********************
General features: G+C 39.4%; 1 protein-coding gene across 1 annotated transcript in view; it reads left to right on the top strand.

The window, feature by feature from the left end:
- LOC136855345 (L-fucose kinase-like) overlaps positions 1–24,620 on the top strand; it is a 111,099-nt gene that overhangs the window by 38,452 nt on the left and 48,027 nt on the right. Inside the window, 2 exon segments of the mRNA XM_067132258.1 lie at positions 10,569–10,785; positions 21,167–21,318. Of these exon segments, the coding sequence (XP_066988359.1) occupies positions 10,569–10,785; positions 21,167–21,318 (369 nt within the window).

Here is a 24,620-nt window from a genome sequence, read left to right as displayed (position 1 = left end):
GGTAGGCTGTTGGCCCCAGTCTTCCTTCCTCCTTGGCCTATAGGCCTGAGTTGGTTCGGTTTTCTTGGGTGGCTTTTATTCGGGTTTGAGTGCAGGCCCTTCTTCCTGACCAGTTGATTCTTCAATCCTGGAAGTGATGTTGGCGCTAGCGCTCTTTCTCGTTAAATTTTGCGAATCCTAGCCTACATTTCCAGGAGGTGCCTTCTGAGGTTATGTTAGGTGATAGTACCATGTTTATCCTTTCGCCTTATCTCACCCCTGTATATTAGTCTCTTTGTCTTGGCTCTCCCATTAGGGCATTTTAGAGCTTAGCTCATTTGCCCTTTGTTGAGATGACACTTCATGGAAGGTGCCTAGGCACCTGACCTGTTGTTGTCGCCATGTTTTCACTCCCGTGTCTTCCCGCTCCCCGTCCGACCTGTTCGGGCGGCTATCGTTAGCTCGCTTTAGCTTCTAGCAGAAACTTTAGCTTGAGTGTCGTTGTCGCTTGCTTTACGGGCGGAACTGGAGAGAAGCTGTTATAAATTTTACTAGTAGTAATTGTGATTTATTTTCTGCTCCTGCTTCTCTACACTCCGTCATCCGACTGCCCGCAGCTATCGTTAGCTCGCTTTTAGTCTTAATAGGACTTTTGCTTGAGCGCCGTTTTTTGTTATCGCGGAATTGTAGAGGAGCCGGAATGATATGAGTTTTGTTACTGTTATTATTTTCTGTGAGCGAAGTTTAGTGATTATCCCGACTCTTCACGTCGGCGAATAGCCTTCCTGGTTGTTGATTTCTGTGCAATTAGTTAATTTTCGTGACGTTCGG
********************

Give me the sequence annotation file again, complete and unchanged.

General features: G+C 39.4%; 1 protein-coding gene across 1 annotated transcript in view; it reads left to right on the top strand.

The window, feature by feature from the left end:
- LOC136855345 (L-fucose kinase-like) overlaps positions 1–24,620 on the top strand; it is a 111,099-nt gene that overhangs the window by 38,452 nt on the left and 48,027 nt on the right. Inside the window, 2 exon segments of the mRNA XM_067132258.1 lie at positions 10,569–10,785; positions 21,167–21,318. Of these exon segments, the coding sequence (XP_066988359.1) occupies positions 10,569–10,785; positions 21,167–21,318 (369 nt within the window).

Here is a 24,620-nt window from a genome sequence, read left to right as displayed (position 1 = left end):
GGTAGGCTGTTGGCCCCAGTCTTCCTTCCTCCTTGGCCTATAGGCCTGAGTTGGTTCGGTTTTCTTGGGTGGCTTTTATTCGGGTTTGAGTGCAGGCCCTTCTTCCTGACCAGTTGATTCTTCAATCCTGGAAGTGATGTTGGCGCTAGCGCTCTTTCTCGTTAAATTTTGCGAATCCTAGCCTACATTTCCAGGAGGTGCCTTCTGAGGTTATGTTAGGTGATAGTACCATGTTTATCCTTTCGCCTTATCTCACCCCTGTATATTAGTCTCTTTGTCTTGGCTCTCCCATTAGGGCATTTTAGAGCTTAGCTCATTTGCCCTTTGTTGAGATGACACTTCATGGAAGGTGCCTAGGCACCTGACCTGTTGTTGTCGCCATGTTTTCACTCCCGTGTCTTCCCGCTCCCCGTCCGACCTGTTCGGGCGGCTATCGTTAGCTCGCTTTAGCTTCTAGCAGAAACTTTAGCTTGAGTGTCGTTGTCGCTTGCTTTACGGGCGGAACTGGAGAGAAGCTGTTATAAATTTTACTAGTAGTAATTGTGATTTATTTTCTGCTCCTGCTTCTCTACACTCCGTCATCCGACTGCCCGCAGCTATCGTTAGCTCGCTTTTAGTCTTAATAGGACTTTTGCTTGAGCGCCGTTTTTTGTTATCGCGGAATTGTAGAGGAGCCGGAATGATATGAGTTTTGTTACTGTTATTATTTTCTGTGAGCGAAGTTTAGTGATTATCCCGACTCTTCACGTCGGCGAATAGCCTTCCTGGTTGTTGATTTCTGTGCAATTAGTTAATTTTCGTGACGTTCGG